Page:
Men talking about emotions and toxic masculinity
As a counselor I can attest to the fact that men are as emotional, or more so than women, when it comes to feelings that pull on the heart. I've seen this countless times when a man comes into my office and begins to tell his story and can't hold back tears. Honestly, it was shocking when I first became a counselor.
The messages we get as boys in Western culture are that we should be tough, not cry, and never, beyond measure, express emotion that would make you appear "soft". Soft, of course, equated to being gay, which was inherently bad.
As we grow up, our metaphorical little boys continue on existing inside our minds, and don't get validated for their feelings. We carry this into our adulthood as men who are fearful of feeling anything. So when life circumstances injure us psychologically, the response is commonly anger and lashing out - because we can't be angry and sad at the same time, so rage replaces sadness as a protective factor.
One UK study of over 2,000 men revealed that 67% of men report that they feel more than they express, with 40% of 18-24 year olds reporting that they cried in the past week and 64% of respondents expressing surprised at how much emotion they experienced with their first born child. A second UK study compared physiologically emotional reactions between a group of 15 fathers and 15 mothers and revealed that while men had a marginally higher emotional response to blissful, funny, and exciting content, the men responded twice as strongly as women when presented with heart-warming content.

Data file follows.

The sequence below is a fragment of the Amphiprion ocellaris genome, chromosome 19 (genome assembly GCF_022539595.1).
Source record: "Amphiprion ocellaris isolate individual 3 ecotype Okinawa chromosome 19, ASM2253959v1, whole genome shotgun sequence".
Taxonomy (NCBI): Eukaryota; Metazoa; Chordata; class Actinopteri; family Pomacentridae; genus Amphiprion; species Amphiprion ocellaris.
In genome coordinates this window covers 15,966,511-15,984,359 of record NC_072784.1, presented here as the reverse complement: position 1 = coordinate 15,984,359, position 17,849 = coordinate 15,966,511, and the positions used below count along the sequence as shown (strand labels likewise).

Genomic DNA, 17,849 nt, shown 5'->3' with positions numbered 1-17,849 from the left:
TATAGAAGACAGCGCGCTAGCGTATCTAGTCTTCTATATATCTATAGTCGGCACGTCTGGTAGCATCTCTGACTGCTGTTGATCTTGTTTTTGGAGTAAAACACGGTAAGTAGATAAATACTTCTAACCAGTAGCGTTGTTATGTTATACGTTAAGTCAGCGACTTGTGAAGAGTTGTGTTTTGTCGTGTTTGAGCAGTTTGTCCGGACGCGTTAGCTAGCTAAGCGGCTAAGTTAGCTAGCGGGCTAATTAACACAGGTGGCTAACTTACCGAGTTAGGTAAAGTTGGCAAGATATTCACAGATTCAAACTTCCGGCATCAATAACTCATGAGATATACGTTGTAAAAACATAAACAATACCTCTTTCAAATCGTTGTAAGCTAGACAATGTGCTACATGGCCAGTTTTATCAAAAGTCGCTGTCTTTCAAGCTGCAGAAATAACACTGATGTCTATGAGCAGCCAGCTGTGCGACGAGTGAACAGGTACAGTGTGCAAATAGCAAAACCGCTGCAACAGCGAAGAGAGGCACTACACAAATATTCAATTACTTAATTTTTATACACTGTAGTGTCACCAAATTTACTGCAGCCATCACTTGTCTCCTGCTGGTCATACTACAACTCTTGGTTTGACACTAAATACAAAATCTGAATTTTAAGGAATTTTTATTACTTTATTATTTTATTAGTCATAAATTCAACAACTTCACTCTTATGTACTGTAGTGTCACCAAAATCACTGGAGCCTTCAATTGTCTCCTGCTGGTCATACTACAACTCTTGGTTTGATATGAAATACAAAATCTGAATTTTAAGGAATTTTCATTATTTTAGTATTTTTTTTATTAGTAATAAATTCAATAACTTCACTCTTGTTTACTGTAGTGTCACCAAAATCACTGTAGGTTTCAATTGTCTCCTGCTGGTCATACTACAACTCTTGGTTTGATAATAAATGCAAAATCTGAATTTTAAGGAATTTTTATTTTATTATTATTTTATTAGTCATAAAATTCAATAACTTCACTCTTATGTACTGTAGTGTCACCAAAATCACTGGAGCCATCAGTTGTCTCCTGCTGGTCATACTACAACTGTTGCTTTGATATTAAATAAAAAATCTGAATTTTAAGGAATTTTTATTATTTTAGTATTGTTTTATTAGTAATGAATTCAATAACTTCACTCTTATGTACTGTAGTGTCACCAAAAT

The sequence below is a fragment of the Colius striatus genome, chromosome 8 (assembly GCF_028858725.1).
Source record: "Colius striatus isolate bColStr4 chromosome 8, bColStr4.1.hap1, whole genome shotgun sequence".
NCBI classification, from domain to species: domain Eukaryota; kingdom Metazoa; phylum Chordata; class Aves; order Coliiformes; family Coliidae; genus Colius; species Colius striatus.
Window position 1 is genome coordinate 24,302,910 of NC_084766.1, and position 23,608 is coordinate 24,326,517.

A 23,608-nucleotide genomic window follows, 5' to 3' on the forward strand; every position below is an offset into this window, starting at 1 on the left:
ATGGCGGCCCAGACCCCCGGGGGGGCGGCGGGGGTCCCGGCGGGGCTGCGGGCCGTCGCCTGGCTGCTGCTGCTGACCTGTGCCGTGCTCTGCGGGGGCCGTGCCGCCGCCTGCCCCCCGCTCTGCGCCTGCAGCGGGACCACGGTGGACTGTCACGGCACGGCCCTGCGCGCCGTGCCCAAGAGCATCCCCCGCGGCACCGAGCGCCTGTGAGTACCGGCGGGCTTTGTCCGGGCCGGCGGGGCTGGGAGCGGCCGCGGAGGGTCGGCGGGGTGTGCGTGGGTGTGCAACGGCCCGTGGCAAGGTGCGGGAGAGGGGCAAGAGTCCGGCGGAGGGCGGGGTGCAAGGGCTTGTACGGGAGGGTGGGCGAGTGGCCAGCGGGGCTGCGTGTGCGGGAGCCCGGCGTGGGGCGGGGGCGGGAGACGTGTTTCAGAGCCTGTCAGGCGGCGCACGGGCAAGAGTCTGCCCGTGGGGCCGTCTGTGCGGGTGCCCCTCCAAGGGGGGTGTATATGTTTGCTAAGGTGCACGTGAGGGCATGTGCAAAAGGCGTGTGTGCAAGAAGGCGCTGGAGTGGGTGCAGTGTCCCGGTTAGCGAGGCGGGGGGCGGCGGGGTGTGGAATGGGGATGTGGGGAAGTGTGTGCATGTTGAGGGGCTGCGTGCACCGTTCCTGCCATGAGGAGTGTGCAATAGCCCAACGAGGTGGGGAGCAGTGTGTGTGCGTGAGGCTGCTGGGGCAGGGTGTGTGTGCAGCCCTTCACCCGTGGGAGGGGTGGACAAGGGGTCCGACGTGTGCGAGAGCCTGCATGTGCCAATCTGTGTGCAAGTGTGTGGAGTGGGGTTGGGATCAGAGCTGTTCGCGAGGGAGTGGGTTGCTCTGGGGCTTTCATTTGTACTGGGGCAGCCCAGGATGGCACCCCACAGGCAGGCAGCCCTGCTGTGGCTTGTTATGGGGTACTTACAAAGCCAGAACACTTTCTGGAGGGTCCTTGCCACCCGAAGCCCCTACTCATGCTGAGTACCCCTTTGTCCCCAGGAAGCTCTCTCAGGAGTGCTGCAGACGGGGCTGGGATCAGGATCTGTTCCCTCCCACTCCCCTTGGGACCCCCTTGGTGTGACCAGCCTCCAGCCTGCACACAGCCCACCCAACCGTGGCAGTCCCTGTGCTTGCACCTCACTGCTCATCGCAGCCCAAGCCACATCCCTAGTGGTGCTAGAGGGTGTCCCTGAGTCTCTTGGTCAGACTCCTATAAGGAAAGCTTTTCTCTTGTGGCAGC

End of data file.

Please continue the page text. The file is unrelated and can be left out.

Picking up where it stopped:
So what does this have to do with toxic masculinity? First of all, I need to define toxic masculinity, which is not simply "boys being boys" or "men behaving badly". Toxic masculinity, or hypermasculinity, is a narrow view of masculinity defined by violence, sex, aggression, and status. In other words, men are defined by how violent they can be, how much sex they can have, how aggressive they pursue relationships and work, and the status they achieve. The concept of toxic masculinity is the embodiment of Western ideals that men are programmed to live up to, but fail, thus creating the current state of affairs in how society sees men.
So how do we fix this? Truthfully, as a counselor, I am not sure. I do know that nothing will be fixed unless there is a paradigm shift in our culture that gives men space to express emotions that they feel without fear of reprisal from their peers, partners, family, or society. In sessions, I encourage men to open up, express feelings, talk about them and sit with the feelings. But I also know that as soon as they walk out my office door they are re-entering a world in which they cannot do what I just instructed them to do. This is frustrating, and frankly infuriating, as a counselor. I put this out to a call for all men to be courageous and take one step toward expressing a feeling once in a while. The world will be a better place for it.
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